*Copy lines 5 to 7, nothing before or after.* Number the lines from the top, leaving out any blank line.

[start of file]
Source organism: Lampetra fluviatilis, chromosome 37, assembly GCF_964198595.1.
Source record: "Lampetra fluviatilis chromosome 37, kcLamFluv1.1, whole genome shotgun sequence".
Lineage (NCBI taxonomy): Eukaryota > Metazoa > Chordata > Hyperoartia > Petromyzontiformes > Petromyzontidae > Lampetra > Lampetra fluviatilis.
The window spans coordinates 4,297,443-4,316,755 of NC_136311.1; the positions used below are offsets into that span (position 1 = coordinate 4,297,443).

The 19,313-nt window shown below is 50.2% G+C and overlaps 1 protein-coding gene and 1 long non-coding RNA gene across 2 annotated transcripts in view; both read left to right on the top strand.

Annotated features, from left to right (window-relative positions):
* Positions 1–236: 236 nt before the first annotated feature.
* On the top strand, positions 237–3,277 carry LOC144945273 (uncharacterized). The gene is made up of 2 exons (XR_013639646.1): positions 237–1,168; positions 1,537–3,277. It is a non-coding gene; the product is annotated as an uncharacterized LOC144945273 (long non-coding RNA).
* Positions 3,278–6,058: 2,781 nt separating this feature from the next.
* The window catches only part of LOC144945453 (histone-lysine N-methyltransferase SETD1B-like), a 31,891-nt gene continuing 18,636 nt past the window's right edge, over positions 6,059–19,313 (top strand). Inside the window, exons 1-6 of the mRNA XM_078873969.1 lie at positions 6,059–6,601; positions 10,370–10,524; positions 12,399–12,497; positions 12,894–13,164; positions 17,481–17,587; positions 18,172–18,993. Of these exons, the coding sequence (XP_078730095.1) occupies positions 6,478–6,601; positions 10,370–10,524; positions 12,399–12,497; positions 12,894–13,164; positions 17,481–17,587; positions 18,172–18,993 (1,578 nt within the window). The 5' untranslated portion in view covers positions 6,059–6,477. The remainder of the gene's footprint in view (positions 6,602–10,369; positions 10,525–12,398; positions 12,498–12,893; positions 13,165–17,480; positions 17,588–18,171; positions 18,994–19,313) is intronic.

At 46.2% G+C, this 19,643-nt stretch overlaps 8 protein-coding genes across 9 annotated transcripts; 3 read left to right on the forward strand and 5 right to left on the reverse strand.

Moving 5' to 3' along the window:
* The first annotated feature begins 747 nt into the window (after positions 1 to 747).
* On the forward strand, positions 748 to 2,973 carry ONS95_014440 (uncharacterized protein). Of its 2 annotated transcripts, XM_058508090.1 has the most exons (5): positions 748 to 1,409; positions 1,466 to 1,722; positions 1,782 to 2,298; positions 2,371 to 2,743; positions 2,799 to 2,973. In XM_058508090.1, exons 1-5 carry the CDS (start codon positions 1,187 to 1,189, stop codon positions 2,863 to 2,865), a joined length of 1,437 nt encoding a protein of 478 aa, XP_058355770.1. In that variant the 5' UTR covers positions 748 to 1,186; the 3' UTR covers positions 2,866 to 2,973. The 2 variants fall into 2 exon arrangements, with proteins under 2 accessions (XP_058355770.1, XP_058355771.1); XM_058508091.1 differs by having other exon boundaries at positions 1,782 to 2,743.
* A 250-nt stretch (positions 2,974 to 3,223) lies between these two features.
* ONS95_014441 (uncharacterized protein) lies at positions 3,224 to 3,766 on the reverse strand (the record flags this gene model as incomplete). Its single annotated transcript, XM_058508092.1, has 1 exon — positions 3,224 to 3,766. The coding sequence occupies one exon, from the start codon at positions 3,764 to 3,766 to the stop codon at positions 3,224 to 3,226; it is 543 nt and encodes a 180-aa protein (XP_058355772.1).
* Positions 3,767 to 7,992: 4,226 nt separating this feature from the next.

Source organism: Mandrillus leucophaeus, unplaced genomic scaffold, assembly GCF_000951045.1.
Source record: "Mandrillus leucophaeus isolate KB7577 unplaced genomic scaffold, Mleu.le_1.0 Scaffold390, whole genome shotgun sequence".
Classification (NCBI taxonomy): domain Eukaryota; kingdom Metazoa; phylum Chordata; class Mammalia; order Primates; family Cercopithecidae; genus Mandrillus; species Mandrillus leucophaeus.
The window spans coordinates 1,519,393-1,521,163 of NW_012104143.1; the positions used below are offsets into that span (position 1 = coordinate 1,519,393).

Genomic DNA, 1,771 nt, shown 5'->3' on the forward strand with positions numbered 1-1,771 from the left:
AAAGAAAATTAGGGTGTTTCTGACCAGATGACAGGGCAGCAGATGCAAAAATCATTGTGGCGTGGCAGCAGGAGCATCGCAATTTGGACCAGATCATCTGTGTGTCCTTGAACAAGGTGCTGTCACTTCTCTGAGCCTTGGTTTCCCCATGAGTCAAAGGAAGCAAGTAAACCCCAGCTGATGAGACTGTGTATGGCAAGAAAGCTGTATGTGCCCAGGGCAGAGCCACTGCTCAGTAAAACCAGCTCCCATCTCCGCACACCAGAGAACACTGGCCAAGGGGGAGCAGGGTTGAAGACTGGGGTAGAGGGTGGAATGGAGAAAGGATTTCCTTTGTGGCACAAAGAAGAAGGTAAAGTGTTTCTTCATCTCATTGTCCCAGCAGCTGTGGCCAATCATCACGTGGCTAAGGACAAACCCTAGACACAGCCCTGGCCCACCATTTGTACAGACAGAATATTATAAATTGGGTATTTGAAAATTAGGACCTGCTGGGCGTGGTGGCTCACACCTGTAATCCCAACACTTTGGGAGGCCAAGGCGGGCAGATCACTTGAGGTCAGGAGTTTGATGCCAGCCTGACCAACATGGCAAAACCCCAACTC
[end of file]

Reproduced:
The 19,313-nt window shown below is 50.2% G+C and overlaps 1 protein-coding gene and 1 long non-coding RNA gene across 2 annotated transcripts in view; both read left to right on the top strand.

Annotated features, from left to right (window-relative positions):
* Positions 1–236: 236 nt before the first annotated feature.